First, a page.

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The check is not in the mail

by YES! Staff

You may not have noticed that the US Postal Service has hit the skids: default on a $5.5 billion payment to its pension fund last week, with another $5.6 billion due next month.

That is a lot of stamps. But matters at the post office go on as always, with trucks and carriers working towards the swift completion of their appointed rounds.

And it’s not like current pension holders will be getting the shaft. Not right away, anyhow.

This debt the result of 2006 legislation requiring the USPS to pre-fund its pension 75 years into the future, a burden with which no other federal agency — or private company, for that matter — is saddled.

A more cynical person might think someone was trying to drown the USPS in a bathtub to open the market for private enterprise.

Not that the post office is without its problems. The advent of e-mail and other forms of electronic communication have decimated volume at the world’s largest courier service, yet they’ll still deliver a letter door-to-door, no matter the distance, for the ridiculously low price of 45 cents.

And though the USPS  is untethered to the American taxpayer — it has been self-sufficient since the 1980s — it is losing about $25 million a day.

Let’s forget for a minute that the USPS is specifically mandated by the US Constitution (Article 1, Section 8, Clause 7) and wonder what would happen if the post office shut down.

For one, we’d have to sell off the largest fleet of vehicles in the world — not so easy, considering that steering wheel is on the wrong side.

Also, because private couriers like FedEx and UPS also use the USPS to deliver their packages for at least part of the journey, we can expect hefty rate increases and lags in service from these companies as they fill in the gaps, which could take years — not to mention the price-fixing collusion that could occur, because it’s only illegal when you get caught, and even then not so much.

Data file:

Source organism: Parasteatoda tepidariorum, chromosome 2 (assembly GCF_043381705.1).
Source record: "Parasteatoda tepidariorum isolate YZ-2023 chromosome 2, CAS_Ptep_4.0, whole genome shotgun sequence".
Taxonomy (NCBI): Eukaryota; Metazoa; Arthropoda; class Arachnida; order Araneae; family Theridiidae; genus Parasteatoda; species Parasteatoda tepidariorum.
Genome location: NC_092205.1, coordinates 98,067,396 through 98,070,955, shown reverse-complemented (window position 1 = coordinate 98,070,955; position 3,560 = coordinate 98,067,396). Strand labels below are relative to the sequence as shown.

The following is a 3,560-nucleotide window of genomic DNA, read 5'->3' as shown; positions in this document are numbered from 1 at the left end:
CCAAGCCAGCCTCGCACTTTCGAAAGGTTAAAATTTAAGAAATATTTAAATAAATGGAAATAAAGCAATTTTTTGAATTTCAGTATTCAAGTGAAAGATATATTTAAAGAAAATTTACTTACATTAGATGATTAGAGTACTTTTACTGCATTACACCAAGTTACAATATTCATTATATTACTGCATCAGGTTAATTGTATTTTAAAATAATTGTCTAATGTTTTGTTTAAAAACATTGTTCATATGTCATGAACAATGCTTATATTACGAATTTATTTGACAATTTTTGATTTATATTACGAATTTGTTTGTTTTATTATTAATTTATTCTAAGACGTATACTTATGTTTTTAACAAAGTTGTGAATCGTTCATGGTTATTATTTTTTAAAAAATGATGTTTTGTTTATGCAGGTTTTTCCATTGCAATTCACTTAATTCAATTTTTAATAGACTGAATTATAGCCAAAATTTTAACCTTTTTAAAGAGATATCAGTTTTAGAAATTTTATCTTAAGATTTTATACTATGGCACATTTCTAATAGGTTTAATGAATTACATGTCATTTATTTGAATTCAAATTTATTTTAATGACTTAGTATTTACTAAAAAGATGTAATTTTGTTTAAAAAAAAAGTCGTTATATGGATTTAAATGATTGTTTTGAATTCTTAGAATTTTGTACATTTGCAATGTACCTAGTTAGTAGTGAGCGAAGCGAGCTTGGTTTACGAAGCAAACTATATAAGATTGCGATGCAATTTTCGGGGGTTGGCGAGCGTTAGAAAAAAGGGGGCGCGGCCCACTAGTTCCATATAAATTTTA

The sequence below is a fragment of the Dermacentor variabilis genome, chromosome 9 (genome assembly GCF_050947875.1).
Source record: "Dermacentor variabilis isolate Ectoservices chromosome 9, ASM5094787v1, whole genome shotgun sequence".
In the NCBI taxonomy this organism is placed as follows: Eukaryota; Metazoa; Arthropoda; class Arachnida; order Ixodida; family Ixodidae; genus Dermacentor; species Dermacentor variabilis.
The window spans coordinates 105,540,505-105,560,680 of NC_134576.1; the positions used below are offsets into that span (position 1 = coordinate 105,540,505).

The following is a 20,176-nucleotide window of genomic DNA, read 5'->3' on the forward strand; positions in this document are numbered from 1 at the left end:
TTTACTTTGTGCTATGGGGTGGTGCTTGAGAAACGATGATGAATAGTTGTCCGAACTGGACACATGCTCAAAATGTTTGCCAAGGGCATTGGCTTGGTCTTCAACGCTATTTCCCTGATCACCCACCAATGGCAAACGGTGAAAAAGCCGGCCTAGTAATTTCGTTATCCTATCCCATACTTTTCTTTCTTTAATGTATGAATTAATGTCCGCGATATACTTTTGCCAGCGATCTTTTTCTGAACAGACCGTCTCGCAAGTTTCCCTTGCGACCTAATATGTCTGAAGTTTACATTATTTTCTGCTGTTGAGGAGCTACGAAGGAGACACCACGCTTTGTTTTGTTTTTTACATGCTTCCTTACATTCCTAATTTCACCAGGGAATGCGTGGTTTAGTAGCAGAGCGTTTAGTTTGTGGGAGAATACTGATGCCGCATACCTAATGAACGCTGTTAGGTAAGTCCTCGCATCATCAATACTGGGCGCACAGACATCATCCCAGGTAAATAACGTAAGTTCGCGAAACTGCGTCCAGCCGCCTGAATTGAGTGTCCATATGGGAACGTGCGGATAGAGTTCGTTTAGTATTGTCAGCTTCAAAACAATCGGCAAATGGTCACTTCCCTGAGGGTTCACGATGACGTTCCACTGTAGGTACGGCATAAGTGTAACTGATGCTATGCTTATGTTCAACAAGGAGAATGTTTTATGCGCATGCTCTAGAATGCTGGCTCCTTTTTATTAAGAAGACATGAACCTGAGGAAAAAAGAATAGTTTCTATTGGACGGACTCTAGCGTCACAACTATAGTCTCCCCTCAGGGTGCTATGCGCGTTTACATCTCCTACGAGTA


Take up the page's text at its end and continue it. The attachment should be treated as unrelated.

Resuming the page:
A more cynical person might think someone was trying to drown the USPS in a bathtub to open the market for private enterprise.

We’d prefer to save the post office with a few quick fixes. First, raise the price of stamps. A $1 price tag to send your sister a birthday card in California is still a hell of a good deal. Second, stop door-to-door delivery in rural areas. It’s become impractical, a service we can no longer afford to provide. And Congress can end this ridiculous 75-year pension pre-fund any time it has the political will to do so.

And we could re-establish the USPS mission, which is to provide a means of communication for all US citizens. To that end, the USPS should become the custodian of a nationwide broadband internet utility, which would become the backbone for communication and commerce like it does in the 15 civilized countries that currently have better and more pervasive broadband access than we do.

YES! Weekly chooses to exercise its right to express editorial opinion in our publication. In fact we cherish it, considering opinion to be a vital component of any publication. The viewpoints expressed represent a consensus of the YES! Weekly editorial staff, achieved through much deliberation and consideration .

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